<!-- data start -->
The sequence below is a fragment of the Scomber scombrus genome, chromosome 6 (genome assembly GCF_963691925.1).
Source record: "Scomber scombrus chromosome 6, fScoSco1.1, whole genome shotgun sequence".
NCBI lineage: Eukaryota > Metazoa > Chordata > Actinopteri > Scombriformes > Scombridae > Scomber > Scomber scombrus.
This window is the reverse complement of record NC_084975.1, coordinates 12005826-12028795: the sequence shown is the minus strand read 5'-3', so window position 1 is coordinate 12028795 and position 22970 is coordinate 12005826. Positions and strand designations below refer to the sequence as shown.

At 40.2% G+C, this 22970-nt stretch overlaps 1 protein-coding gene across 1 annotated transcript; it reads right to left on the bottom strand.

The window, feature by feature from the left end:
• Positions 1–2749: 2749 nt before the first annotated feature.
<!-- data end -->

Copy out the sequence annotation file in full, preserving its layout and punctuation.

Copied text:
The sequence below is a fragment of the Scomber scombrus genome, chromosome 6 (genome assembly GCF_963691925.1).
Source record: "Scomber scombrus chromosome 6, fScoSco1.1, whole genome shotgun sequence".
NCBI lineage: Eukaryota > Metazoa > Chordata > Actinopteri > Scombriformes > Scombridae > Scomber > Scomber scombrus.
This window is the reverse complement of record NC_084975.1, coordinates 12005826-12028795: the sequence shown is the minus strand read 5'-3', so window position 1 is coordinate 12028795 and position 22970 is coordinate 12005826. Positions and strand designations below refer to the sequence as shown.

At 40.2% G+C, this 22970-nt stretch overlaps 1 protein-coding gene across 1 annotated transcript; it reads right to left on the bottom strand.

The window, feature by feature from the left end:
• Positions 1–2749: 2749 nt before the first annotated feature.